In addition, I believe that we see the beginning of a period in which the boundaries between government departments will melt away. It is common facon de parler to speak about "joined-up government". That becomes possible with information technology because there are no boundaries between the information provided for tax services, social security services or for any other purpose, except those which Parliament chooses to impose. Provided that we can overcome people's natural anxieties about the security of personal data, there is no reason whatever in future why we should not have a joined-up system of taxes and national insurance. When that time comes, it will also mean that the individual consumer will be able to access his information very easily via any office of the DSS or any tax office. It will be immaterial where he goes because all those terminals will have equal access to the same information which, of course, will have adequate protection in terms of passwords and so on. The benefits here are enormous for the consumer and I think that they are enormous for the workers in those industries as well.

If anything, the noble Lord, Lord Puttnam, underestimated the extent of this revolution when he compared it with the railways because, after all, the railways are concerned only with getting from one place to another. But this technology will enter into every single nook and cranny of a person's life. It is not just a question of being able to shop more easily; being able to get information off the Web more easily; and being able to send e-mails; because devices which can be embedded in ordinary household articles are now on the threshold of development, technology can be extended into virtually anything. Already noble Lords have spoken about the joining up of television with the Internet. That is going to be one of the major developments of the next few years.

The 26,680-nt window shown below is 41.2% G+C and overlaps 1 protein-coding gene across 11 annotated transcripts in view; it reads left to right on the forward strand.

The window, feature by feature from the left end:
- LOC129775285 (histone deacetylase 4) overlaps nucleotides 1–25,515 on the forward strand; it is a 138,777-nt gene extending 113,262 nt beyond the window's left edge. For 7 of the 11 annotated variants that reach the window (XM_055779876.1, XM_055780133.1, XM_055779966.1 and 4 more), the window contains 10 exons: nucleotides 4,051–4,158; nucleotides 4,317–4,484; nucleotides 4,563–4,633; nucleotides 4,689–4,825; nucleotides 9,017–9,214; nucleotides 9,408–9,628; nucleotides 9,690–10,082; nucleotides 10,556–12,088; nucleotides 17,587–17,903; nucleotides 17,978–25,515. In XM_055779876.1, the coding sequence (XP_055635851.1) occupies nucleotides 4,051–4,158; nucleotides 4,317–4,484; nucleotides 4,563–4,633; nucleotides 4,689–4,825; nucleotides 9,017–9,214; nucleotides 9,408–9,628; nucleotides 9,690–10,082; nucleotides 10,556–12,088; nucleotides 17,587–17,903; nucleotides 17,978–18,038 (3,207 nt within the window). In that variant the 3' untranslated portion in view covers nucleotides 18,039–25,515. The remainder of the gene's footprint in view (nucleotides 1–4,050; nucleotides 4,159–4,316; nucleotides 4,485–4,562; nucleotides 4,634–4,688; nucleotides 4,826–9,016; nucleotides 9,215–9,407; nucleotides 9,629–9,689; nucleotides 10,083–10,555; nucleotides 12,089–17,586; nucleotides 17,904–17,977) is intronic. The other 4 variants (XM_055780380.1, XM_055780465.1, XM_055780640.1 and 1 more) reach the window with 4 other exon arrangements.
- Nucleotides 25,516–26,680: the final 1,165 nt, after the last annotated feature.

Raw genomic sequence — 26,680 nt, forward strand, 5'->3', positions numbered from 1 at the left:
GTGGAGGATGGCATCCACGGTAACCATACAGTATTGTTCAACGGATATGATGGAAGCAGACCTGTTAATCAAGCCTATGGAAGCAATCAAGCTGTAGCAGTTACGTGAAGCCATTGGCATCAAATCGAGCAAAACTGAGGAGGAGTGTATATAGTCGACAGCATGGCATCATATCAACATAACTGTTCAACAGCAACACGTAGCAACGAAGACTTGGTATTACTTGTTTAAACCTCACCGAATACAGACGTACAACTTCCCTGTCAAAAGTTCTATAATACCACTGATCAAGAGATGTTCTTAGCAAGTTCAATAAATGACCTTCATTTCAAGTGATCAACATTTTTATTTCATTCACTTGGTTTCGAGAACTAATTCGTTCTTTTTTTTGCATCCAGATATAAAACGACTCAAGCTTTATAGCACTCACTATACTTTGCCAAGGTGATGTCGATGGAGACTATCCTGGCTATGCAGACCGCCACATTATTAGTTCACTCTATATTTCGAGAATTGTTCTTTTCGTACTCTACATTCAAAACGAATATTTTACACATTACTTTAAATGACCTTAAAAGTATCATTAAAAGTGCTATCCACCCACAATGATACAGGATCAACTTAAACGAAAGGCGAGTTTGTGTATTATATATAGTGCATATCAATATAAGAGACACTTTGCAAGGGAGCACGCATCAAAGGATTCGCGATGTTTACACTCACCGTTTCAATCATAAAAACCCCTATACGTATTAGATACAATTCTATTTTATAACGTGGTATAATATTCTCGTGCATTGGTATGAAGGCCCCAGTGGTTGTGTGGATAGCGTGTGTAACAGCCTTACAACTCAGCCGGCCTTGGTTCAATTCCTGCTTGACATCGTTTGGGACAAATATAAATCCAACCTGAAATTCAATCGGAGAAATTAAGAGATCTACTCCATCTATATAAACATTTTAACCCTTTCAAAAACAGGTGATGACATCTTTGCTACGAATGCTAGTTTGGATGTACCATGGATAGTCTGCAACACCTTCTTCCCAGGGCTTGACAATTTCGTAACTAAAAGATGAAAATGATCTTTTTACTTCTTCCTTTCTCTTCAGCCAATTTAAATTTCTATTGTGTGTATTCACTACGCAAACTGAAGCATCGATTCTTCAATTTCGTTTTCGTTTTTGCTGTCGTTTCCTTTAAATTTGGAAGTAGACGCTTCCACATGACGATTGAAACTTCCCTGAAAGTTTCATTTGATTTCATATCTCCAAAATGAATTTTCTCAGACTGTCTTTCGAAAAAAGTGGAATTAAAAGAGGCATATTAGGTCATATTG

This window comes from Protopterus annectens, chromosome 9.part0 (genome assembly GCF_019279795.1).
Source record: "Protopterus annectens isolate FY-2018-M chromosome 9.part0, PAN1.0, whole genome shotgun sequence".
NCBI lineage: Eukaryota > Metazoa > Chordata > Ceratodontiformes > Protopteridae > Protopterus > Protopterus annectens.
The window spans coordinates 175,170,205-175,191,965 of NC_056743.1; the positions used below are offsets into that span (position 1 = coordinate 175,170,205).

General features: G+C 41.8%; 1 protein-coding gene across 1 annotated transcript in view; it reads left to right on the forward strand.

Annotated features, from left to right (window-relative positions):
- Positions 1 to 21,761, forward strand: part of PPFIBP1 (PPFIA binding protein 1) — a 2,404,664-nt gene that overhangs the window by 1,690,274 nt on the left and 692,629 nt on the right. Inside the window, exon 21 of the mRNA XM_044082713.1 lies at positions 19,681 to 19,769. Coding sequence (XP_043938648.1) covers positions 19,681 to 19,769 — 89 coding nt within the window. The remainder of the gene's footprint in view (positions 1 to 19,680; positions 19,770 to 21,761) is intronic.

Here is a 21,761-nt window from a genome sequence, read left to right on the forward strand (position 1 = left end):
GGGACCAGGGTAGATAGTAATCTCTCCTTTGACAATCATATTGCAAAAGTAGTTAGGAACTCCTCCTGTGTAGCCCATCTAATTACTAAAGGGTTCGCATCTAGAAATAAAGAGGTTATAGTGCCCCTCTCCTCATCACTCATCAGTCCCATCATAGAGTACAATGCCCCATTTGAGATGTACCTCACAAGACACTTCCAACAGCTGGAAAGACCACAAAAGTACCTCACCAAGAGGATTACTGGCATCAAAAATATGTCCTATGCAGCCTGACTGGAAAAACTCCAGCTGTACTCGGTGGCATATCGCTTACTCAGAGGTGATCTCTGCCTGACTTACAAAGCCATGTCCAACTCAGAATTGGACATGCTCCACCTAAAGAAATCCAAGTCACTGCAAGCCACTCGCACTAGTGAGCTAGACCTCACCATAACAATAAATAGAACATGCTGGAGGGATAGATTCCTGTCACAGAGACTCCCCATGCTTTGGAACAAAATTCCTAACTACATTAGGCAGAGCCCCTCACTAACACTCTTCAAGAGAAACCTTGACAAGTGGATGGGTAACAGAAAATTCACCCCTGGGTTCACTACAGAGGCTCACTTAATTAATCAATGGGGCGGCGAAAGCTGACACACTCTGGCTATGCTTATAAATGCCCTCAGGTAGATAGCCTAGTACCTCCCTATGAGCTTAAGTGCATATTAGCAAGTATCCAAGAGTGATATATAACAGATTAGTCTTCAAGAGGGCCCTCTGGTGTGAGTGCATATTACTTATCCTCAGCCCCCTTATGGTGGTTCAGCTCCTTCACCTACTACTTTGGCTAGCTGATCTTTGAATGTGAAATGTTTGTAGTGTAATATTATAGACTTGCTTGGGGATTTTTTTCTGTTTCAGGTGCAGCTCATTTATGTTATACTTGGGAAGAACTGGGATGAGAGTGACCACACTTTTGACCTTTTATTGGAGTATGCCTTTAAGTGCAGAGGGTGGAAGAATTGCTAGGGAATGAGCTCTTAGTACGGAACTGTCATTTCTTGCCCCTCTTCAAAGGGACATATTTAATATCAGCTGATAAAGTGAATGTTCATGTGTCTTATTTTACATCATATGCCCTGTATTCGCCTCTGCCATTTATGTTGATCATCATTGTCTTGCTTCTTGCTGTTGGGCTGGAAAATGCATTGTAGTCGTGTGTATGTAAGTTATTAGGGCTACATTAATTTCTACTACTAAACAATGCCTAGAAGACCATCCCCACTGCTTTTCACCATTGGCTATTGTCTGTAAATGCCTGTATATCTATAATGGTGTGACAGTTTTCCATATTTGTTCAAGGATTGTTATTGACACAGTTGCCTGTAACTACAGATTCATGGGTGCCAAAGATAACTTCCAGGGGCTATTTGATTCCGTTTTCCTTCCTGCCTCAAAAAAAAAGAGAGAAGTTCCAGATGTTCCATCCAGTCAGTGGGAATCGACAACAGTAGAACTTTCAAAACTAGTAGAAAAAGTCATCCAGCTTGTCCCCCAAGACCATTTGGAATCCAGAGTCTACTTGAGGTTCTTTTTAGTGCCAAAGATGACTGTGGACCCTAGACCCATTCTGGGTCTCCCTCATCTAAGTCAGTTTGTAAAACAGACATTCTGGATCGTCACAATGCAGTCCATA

The other development which, I think, is really going to take off is the use of a larger band width by consumers. At the moment, the chief inhibiting factor is the time you wait to get a download or even sometimes to get on the Internet. If that process becomes instantaneous, not only will you be able to log on, send an e-mail, write an order to Tesco's, or download your SETI all in five minutes, but it will be possible to do all that without any skill. When I speak of SETI, perhaps I may just put in a plug for it because I think it is so wonderful. Last May Berkeley launched a system for allowing people with personal computers to process small quantities of data from the radiotelescope at Arecibo. Now, 1.6 million people are signed up to that world-wide. You just download a piece of software on to your personal computer and you are sent chunks of data, 330Kbytes at a time. Your computer processes it and sends it back to the University of Berkeley where it is analysed. If you have found the little green men, you will be told about that six weeks later.

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The wonderful thing is that instead of having to have one enormous computer centralised in Arecibo, it has managed to harness the power of all these millions of computers in people's private houses all over the world. I think--